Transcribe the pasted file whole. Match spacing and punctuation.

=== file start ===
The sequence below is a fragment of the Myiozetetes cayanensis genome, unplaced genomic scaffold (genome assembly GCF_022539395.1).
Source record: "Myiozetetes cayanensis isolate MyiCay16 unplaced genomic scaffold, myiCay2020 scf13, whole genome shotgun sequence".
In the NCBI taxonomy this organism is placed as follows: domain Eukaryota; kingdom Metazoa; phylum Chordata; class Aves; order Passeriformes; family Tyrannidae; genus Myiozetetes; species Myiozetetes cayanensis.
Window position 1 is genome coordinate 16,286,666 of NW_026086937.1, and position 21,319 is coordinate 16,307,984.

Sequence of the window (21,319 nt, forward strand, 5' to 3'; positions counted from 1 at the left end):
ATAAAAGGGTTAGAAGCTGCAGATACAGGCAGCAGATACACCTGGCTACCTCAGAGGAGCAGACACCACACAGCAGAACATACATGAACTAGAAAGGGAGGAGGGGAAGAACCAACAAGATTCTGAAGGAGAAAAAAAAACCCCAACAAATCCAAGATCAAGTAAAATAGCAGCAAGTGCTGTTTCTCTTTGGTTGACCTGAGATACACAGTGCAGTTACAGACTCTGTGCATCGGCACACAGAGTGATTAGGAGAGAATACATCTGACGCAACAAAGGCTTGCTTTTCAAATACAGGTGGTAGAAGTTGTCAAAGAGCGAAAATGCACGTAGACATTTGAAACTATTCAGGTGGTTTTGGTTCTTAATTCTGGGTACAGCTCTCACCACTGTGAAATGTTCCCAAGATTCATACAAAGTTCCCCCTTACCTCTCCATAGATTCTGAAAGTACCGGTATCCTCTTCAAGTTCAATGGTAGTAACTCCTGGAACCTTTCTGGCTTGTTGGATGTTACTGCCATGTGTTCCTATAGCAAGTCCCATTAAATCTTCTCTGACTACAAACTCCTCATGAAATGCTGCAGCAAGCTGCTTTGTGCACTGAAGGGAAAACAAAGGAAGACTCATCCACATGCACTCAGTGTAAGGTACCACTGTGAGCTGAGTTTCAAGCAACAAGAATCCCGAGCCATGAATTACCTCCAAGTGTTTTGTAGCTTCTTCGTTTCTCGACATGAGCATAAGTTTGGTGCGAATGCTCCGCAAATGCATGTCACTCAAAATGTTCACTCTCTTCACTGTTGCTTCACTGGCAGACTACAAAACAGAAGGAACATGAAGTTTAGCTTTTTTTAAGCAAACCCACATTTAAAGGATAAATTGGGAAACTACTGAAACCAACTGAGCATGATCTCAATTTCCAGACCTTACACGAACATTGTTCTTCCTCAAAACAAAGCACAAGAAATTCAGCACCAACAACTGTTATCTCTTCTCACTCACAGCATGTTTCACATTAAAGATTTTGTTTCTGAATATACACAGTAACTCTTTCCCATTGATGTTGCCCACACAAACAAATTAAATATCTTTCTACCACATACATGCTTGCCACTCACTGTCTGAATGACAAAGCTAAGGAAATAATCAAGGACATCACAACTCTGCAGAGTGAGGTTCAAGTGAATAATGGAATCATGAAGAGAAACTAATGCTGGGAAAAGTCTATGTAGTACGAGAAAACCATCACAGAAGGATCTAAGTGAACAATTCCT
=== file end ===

The sequence below is a fragment of the Myiozetetes cayanensis genome, unplaced genomic scaffold (genome assembly GCF_022539395.1).
Source record: "Myiozetetes cayanensis isolate MyiCay16 unplaced genomic scaffold, myiCay2020 scf13, whole genome shotgun sequence".
In the NCBI taxonomy this organism is placed as follows: domain Eukaryota; kingdom Metazoa; phylum Chordata; class Aves; order Passeriformes; family Tyrannidae; genus Myiozetetes; species Myiozetetes cayanensis.
Window position 1 is genome coordinate 16,286,666 of NW_026086937.1, and position 21,319 is coordinate 16,307,984.

Sequence of the window (21,319 nt, forward strand, 5' to 3'; positions counted from 1 at the left end):
ATAAAAGGGTTAGAAGCTGCAGATACAGGCAGCAGATACACCTGGCTACCTCAGAGGAGCAGACACCACACAGCAGAACATACATGAACTAGAAAGGGAGGAGGGGAAGAACCAACAAGATTCTGAAGGAGAAAAAAAAACCCCAACAAATCCAAGATCAAGTAAAATAGCAGCAAGTGCTGTTTCTCTTTGGTTGACCTGAGATACACAGTGCAGTTACAGACTCTGTGCATCGGCACACAGAGTGATTAGGAGAGAATACATCTGACGCAACAAAGGCTTGCTTTTCAAATACAGGTGGTAGAAGTTGTCAAAGAGCGAAAATGCACGTAGACATTTGAAACTATTCAGGTGGTTTTGGTTCTTAATTCTGGGTACAGCTCTCACCACTGTGAAATGTTCCCAAGATTCATACAAAGTTCCCCCTTACCTCTCCATAGATTCTGAAAGTACCGGTATCCTCTTCAAGTTCAATGGTAGTAACTCCTGGAACCTTTCTGGCTTGTTGGATGTTACTGCCATGTGTTCCTATAGCAAGTCCCATTAAATCTTCTCTGACTACAAACTCCTCATGAAATGCTGCAGCAAGCTGCTTTGTGCACTGAAGGGAAAACAAAGGAAGACTCATCCACATGCACTCAGTGTAAGGTACCACTGTGAGCTGAGTTTCAAGCAACAAGAATCCCGAGCCATGAATTACCTCCAAGTGTTTTGTAGCTTCTTCGTTTCTCGACATGAGCATAAGTTTGGTGCGAATGCTCCGCAAATGCATGTCACTCAAAATGTTCACTCTCTTCACTGTTGCTTCACTGGCAGACTACAAAACAGAAGGAACATGAAGTTTAGCTTTTTTTAAGCAAACCCACATTTAAAGGATAAATTGGGAAACTACTGAAACCAACTGAGCATGATCTCAATTTCCAGACCTTACACGAACATTGTTCTTCCTCAAAACAAAGCACAAGAAATTCAGCACCAACAACTGTTATCTCTTCTCACTCACAGCATGTTTCACATTAAAGATTTTGTTTCTGAATATACACAGTAACTCTTTCCCATTGATGTTGCCCACACAAACAAATTAAATATCTTTCTACCACATACATGCTTGCCACTCACTGTCTGAATGACAAAGCTAAGGAAATAATCAAGGACATCACAACTCTGCAGAGTGAGGTTCAAGTGAATAATGGAATCATGAAGAGAAACTAATGCTGGGAAAAGTCTATGTAGTACGAGAAAACCATCACAGAAGGATCTAAGTGAACAATTCCT